With COVID-19 vaccines now being distributed in the United States, there have been a number of questions about the responsibilities and rights of employers and employees.  On Wednesday, December 16, 2020, the U.S. Equal Employment Opportunity Commission (“EEOC”) updated its COVID-19 guidance to include a section addressing COVID-19 vaccines.  The new guidance answers various questions about COVID-19 vaccinations and compliance with the Americans with Disabilities Act (ADA), Title VII of the Civil Rights Act of 1964, and the Genetic Information Nondiscrimination Act (GINA).

Requesting Proof of Vaccination

The EEOC guidance provides that asking or requiring employees to show proof of receiving a COVID-19 vaccination is not a disability-related inquiry under the ADA. Accordingly, employers may request or require employees to provide proof of receiving a vaccine.  The EEOC cautions, however, that other related questions, such as asking employees why they did not receive a vaccination, may qualify as a medical inquiry under the ADA and therefore would be permitted only when such inquiry is “job-related and consistent with business necessity.”

Mandatory Vaccinations

The EEOC’s guidance confirms that employers can require that employees receive a COVID-19 vaccine as a condition of employment, but there are two exceptions where employers may be required to accommodate an employee who cannot receive the vaccine.  The first exception is when an employee has a specific medical reason that prevents the employee from receiving the vaccine. The second exception is when an employee’s sincerely held religious belief, practice, or observance prevents the employee from receiving the vaccine.

If the employer determines a reasonable accommodation cannot be provided without posing an undue hardship, the employer may lawfully exclude the employee from the workplace as a result of being unable to receive the vaccine.  The EEOC cautions, however, that “[t]his does not mean the employer may automatically terminate the worker.”  The employer may need to consider other accommodations, such as unpaid leave, until the employer can safely bring the employee back into the workplace.

Employer-Administered Vaccinations

According to the guidance from the Center for Disease Control, healthcare providers are supposed to ask certain medical questions prior to administering the COVID-19 vaccine.  The EEOC guidance states that while the vaccination itself is not a medical exam, the screening questions are likely to elicit disability-related information, and therefore, are considered a medical exam if administered by the employer.

The EEOC explains that if an employer requires an employee to receive a vaccination, which is administered by the employer or a contractor on behalf of the employer, “the employer must show that these disability-related screening inquiries are ‘job-related and consistent with business necessity.’”  The EEOC further clarifies that to meet this standard, the “employer would need to have a reasonable belief, based on objective evidence, that an employee who does not answer the questions and, therefore, does not receive a vaccination, will pose a direct threat to the health or safety of her or himself or others.”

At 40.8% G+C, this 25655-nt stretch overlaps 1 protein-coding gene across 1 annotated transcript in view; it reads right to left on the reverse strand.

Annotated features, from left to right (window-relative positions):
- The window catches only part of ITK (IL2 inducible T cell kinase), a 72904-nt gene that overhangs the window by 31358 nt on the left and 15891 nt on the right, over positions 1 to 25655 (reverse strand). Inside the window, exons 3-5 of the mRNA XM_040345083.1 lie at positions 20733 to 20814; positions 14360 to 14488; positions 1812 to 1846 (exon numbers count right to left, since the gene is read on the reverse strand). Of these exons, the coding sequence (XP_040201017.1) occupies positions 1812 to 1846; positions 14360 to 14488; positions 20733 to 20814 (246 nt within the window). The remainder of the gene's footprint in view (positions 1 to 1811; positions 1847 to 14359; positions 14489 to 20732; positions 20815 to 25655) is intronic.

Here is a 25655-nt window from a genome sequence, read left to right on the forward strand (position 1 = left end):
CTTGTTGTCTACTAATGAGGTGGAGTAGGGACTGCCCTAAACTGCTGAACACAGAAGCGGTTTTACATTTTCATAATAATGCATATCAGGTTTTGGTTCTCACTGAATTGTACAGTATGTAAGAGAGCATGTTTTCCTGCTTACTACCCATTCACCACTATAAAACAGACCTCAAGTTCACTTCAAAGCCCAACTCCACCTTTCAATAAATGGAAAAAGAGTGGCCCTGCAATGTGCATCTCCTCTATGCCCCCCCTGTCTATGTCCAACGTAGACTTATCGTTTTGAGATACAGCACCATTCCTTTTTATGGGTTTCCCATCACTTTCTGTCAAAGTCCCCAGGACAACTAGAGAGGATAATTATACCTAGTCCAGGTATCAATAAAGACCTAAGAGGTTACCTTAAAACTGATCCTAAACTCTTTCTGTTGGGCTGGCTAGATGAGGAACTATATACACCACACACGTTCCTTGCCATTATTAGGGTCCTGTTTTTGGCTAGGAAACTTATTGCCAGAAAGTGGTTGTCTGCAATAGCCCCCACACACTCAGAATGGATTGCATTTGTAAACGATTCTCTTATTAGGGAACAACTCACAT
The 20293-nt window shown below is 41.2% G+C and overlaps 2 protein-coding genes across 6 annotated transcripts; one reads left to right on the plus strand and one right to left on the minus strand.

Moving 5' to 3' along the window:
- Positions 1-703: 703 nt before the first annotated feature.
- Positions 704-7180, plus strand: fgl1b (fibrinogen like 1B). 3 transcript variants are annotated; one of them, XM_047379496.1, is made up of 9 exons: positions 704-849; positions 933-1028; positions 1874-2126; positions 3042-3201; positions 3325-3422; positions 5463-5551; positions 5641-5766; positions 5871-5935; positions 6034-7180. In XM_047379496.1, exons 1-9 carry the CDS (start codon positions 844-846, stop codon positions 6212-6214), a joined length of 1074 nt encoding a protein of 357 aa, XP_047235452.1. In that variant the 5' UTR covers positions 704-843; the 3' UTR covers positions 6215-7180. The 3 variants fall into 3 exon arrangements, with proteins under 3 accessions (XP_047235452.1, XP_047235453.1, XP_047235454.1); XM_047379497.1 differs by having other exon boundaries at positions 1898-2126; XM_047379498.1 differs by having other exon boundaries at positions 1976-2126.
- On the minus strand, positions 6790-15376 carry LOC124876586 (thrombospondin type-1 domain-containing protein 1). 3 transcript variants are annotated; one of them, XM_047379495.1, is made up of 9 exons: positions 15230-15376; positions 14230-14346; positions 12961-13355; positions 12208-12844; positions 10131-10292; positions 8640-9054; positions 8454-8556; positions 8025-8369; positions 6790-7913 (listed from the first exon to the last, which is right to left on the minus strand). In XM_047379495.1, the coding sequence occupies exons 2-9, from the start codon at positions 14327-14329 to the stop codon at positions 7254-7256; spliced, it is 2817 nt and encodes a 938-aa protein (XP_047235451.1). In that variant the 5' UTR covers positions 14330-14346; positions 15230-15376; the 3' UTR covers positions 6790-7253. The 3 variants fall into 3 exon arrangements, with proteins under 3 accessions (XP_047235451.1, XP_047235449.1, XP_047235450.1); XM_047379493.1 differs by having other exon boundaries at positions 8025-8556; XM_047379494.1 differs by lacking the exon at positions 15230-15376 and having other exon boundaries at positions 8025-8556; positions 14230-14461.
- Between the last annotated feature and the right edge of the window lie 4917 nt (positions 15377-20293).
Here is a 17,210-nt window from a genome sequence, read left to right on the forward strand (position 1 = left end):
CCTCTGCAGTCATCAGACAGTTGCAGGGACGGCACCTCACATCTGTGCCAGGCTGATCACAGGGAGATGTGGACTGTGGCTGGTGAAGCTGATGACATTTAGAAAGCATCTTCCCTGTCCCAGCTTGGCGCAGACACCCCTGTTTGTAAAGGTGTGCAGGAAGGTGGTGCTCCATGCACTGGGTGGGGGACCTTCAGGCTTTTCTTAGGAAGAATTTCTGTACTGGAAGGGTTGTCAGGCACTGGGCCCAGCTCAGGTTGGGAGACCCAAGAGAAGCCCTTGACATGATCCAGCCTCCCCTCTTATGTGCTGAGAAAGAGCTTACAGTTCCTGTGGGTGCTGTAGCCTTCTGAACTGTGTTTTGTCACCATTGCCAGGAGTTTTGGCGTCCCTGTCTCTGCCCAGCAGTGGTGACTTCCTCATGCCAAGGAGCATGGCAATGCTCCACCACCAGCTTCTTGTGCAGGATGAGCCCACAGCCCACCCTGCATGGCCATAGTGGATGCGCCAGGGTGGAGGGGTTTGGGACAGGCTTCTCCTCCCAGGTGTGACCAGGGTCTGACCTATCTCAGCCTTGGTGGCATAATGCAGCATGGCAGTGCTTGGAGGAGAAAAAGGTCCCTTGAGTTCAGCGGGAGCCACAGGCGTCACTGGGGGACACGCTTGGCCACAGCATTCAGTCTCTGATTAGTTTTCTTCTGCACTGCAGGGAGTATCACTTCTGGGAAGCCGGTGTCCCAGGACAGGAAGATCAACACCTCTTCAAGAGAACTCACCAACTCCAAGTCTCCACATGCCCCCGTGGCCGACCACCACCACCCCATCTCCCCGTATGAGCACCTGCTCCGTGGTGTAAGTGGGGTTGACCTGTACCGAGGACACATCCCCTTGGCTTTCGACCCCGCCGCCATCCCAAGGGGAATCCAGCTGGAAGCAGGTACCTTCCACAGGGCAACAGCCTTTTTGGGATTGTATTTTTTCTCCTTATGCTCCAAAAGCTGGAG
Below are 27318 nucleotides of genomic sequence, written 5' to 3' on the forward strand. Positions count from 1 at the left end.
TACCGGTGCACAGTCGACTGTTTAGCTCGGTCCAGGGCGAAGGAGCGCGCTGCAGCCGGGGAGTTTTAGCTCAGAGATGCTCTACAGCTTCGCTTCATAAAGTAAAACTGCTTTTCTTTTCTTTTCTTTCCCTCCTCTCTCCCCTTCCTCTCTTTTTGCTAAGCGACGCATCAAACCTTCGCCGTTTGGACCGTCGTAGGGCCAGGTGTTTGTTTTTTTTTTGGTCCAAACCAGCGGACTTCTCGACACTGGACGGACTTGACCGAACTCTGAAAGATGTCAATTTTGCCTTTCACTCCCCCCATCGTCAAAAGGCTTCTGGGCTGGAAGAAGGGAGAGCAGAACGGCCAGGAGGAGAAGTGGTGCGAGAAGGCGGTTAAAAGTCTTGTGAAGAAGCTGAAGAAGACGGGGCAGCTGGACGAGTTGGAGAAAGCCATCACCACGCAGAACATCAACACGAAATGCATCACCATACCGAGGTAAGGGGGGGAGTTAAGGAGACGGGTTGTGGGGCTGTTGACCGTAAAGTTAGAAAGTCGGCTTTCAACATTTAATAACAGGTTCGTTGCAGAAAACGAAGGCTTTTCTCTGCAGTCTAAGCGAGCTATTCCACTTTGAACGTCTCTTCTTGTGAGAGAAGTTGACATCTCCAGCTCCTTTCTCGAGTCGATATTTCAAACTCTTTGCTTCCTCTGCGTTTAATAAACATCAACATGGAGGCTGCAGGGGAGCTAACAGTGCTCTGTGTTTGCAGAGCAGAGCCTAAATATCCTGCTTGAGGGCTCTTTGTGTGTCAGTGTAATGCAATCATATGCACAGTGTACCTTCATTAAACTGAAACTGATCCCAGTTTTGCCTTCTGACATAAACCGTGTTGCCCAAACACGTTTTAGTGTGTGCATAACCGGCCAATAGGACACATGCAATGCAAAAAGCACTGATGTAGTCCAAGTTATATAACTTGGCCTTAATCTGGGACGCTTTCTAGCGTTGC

By contrast, if an employee receives an employer-required vaccination from a third party that does not have a contract with the employer, the EEOC states that the “job-related and consistent with business necessity” requirement does not apply to the pre-vaccination medical screening questions.

Alternatively, the EEOC also notes that employers do not need to meet the “job-related and consistent with business necessity” requirement if vaccinations are offered to employees on a voluntary basis, and employees voluntarily answer screening questions.  “If an employee chooses not to answer these questions, the employer may decline to administer the vaccine but may not retaliate against, intimidate, or threaten the employee for refusing to answer any questions.”


The EEOC clarified that the use of messenger RNA technology (mRNA) in some of the COVID-19 vaccines does not implicate GINA.  As background, GINA imposes restrictions on how and when employers may acquire, use, and disclose an employee’s genetic information.  COVID-19 vaccines with mRNA, however, do not interact with human DNA in any way.  Accordingly, the EEOC concluded that “requiring employees to get the vaccine, whether it uses mRNA technology or not, does not violate GINA’s prohibitions on using, acquiring, or disclosing genetic information.”

Key Takeaways

Perhaps the most significant takeaway is that employers can lawfully require employees to receive COVID-19 vaccinations, provided they make appropriate accommodations for employees that cannot receive the vaccine due to medical or religious reasons.  The EEOC’s guidance also clarifies what vaccine-related information employers can request.

The New York State Division of Human Rights, the agency responsible for enforcing New York’s employment discrimination laws, has not provided any explicit guidance on COVID-19 vaccines for employees, but the EEOC’s guidance appears to be consistent with New York’s employment discrimination laws.

Regardless of whether an employer decides to implement a mandatory vaccination policy, vaccine-related issues are likely to arise.  Accordingly, employers should carefully consider and assess these issues to ensure appropriate procedures and safeguards are in place to comply with ADA and Title VII requirements.

This alert does not purport to be a substitute for advice of counsel on specific matters.

Harris Beach has offices throughout New York State, including Albany, Buffalo, Ithaca, Long Island, New York City, Rochester, Saratoga Springs, Syracuse and White Plains, as well as New Haven, Connecticut and Newark, New Jersey.